British Prime Minister Winston Churchill targeted Italian dictator Benito Mussolini for assassination in part to get rid of secret, potentially compromising letters he had written to the fascist leader, according to a leading French historian.
Churchill had expressed admiration for Mussolini in the letters and wanted them quashed, says Pierre Milza, an expert on fascist Italy, according to a report in the London Telegraph on Friday. He wrote the letters before the outbreak of World War II.
“There is no doubt, judging by his public declarations back in the 1920s and early 1930s, that Churchill was a fan of Mussolini. Roosevelt, too,” the Telegraph quotes Milza as saying.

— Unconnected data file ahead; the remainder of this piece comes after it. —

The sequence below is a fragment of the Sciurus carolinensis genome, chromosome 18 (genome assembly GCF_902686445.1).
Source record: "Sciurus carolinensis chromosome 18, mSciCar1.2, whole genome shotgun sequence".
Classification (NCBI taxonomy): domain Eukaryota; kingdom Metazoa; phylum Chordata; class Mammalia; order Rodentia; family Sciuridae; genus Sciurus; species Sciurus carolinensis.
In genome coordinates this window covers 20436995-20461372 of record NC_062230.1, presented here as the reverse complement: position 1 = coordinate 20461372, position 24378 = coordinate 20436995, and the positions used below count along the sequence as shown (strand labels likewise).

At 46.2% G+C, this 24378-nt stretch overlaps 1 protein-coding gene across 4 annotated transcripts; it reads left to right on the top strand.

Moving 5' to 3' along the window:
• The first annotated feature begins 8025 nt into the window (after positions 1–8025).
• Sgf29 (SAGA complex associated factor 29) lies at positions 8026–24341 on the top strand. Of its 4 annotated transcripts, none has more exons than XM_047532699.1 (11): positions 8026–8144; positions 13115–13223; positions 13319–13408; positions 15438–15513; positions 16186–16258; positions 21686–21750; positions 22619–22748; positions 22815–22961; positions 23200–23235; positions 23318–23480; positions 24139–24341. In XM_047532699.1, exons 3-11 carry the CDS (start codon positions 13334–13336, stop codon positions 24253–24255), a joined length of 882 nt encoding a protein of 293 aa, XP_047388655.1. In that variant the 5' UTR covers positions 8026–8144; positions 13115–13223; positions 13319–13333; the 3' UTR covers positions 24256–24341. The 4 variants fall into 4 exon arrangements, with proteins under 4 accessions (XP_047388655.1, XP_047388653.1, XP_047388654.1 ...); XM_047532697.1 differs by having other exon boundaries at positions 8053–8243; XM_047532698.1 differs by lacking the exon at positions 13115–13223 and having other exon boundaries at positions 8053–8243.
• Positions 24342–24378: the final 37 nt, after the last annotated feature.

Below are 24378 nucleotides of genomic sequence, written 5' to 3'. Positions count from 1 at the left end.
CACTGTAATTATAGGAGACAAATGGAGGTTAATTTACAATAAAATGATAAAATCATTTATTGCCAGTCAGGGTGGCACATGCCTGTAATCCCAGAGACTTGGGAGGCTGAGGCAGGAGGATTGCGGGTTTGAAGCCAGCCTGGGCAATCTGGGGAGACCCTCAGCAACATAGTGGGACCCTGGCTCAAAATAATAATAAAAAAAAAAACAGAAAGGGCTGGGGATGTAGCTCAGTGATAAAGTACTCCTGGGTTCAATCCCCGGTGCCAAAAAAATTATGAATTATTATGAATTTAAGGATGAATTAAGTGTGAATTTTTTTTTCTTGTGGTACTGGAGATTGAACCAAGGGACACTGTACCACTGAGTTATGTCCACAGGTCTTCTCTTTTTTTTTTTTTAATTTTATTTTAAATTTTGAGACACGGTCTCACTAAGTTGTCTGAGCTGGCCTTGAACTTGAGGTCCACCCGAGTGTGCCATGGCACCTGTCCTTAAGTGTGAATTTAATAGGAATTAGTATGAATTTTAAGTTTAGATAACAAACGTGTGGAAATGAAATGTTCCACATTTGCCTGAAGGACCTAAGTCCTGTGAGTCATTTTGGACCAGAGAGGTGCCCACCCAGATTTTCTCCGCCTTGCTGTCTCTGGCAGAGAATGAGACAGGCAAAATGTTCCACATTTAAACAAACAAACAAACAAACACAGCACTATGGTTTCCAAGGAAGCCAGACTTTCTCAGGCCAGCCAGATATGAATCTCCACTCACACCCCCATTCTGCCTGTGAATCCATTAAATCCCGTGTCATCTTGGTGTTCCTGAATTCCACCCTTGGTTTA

“Churchill even once said: 'Fascism has rendered a service to the entire world . . . If I were Italian, I am sure I would have been with you entirely,’” said Milza, author of “The Last Days of Mussolini.
“But that was understandable in 1927, as then a fascist did not mean a friend of Hitler and accomplice to genocide. But when you are head of state and legitimate war hero of the British people, you don’t really want all that put up in lights.”
The official story of Mussolini’s demise is that Italian Communist partisans seized him and his mistress, Clara Petacci, were seized on Lake Como as they tried to flee to Switzerland in April 1945. Both were shot and their bodies were displayed in a Milan square.
Milza’s book notes a theory suggesting that Churchill vacationed under a false name only a few miles from where Mussolini was seized so he could be close enough to help dispose of the letters.
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